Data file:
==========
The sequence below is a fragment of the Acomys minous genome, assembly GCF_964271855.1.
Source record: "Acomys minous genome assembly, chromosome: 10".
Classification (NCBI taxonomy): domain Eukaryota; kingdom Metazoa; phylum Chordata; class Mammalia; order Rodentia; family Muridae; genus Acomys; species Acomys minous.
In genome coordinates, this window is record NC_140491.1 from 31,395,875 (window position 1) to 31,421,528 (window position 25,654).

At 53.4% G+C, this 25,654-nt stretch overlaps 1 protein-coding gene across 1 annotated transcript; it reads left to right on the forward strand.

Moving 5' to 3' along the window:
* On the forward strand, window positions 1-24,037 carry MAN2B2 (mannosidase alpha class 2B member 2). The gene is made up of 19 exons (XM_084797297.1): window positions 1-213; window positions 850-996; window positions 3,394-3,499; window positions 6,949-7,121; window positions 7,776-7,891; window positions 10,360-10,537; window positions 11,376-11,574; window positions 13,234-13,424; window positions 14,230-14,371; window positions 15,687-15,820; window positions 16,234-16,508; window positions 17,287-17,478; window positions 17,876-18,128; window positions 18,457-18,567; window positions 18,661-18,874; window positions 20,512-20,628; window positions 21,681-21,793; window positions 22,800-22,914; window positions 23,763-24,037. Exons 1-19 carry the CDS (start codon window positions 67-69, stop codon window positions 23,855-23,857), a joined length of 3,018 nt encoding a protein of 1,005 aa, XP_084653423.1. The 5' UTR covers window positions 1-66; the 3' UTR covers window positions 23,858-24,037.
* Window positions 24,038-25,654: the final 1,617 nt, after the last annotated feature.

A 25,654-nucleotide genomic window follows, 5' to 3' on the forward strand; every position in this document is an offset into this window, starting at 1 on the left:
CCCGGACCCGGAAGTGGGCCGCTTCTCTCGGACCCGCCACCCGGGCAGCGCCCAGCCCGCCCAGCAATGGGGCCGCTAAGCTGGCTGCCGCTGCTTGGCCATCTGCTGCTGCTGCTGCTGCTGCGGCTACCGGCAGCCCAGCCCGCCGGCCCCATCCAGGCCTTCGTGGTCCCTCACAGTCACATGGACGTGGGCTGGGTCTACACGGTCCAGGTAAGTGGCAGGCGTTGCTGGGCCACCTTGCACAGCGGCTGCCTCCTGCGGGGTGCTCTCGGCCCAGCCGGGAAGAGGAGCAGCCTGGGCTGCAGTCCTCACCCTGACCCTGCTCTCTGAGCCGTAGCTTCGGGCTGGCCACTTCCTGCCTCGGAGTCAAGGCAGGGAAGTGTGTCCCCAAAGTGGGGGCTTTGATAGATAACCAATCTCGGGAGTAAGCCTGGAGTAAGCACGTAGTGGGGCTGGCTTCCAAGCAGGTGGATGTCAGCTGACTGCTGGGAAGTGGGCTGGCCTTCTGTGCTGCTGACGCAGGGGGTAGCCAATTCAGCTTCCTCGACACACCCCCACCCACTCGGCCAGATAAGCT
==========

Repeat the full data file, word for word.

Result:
The sequence below is a fragment of the Acomys minous genome, assembly GCF_964271855.1.
Source record: "Acomys minous genome assembly, chromosome: 10".
Classification (NCBI taxonomy): domain Eukaryota; kingdom Metazoa; phylum Chordata; class Mammalia; order Rodentia; family Muridae; genus Acomys; species Acomys minous.
In genome coordinates, this window is record NC_140491.1 from 31,395,875 (window position 1) to 31,421,528 (window position 25,654).

At 53.4% G+C, this 25,654-nt stretch overlaps 1 protein-coding gene across 1 annotated transcript; it reads left to right on the forward strand.

Moving 5' to 3' along the window:
* On the forward strand, window positions 1-24,037 carry MAN2B2 (mannosidase alpha class 2B member 2). The gene is made up of 19 exons (XM_084797297.1): window positions 1-213; window positions 850-996; window positions 3,394-3,499; window positions 6,949-7,121; window positions 7,776-7,891; window positions 10,360-10,537; window positions 11,376-11,574; window positions 13,234-13,424; window positions 14,230-14,371; window positions 15,687-15,820; window positions 16,234-16,508; window positions 17,287-17,478; window positions 17,876-18,128; window positions 18,457-18,567; window positions 18,661-18,874; window positions 20,512-20,628; window positions 21,681-21,793; window positions 22,800-22,914; window positions 23,763-24,037. Exons 1-19 carry the CDS (start codon window positions 67-69, stop codon window positions 23,855-23,857), a joined length of 3,018 nt encoding a protein of 1,005 aa, XP_084653423.1. The 5' UTR covers window positions 1-66; the 3' UTR covers window positions 23,858-24,037.
* Window positions 24,038-25,654: the final 1,617 nt, after the last annotated feature.

A 25,654-nucleotide genomic window follows, 5' to 3' on the forward strand; every position in this document is an offset into this window, starting at 1 on the left:
CCCGGACCCGGAAGTGGGCCGCTTCTCTCGGACCCGCCACCCGGGCAGCGCCCAGCCCGCCCAGCAATGGGGCCGCTAAGCTGGCTGCCGCTGCTTGGCCATCTGCTGCTGCTGCTGCTGCTGCGGCTACCGGCAGCCCAGCCCGCCGGCCCCATCCAGGCCTTCGTGGTCCCTCACAGTCACATGGACGTGGGCTGGGTCTACACGGTCCAGGTAAGTGGCAGGCGTTGCTGGGCCACCTTGCACAGCGGCTGCCTCCTGCGGGGTGCTCTCGGCCCAGCCGGGAAGAGGAGCAGCCTGGGCTGCAGTCCTCACCCTGACCCTGCTCTCTGAGCCGTAGCTTCGGGCTGGCCACTTCCTGCCTCGGAGTCAAGGCAGGGAAGTGTGTCCCCAAAGTGGGGGCTTTGATAGATAACCAATCTCGGGAGTAAGCCTGGAGTAAGCACGTAGTGGGGCTGGCTTCCAAGCAGGTGGATGTCAGCTGACTGCTGGGAAGTGGGCTGGCCTTCTGTGCTGCTGACGCAGGGGGTAGCCAATTCAGCTTCCTCGACACACCCCCACCCACTCGGCCAGATAAGCT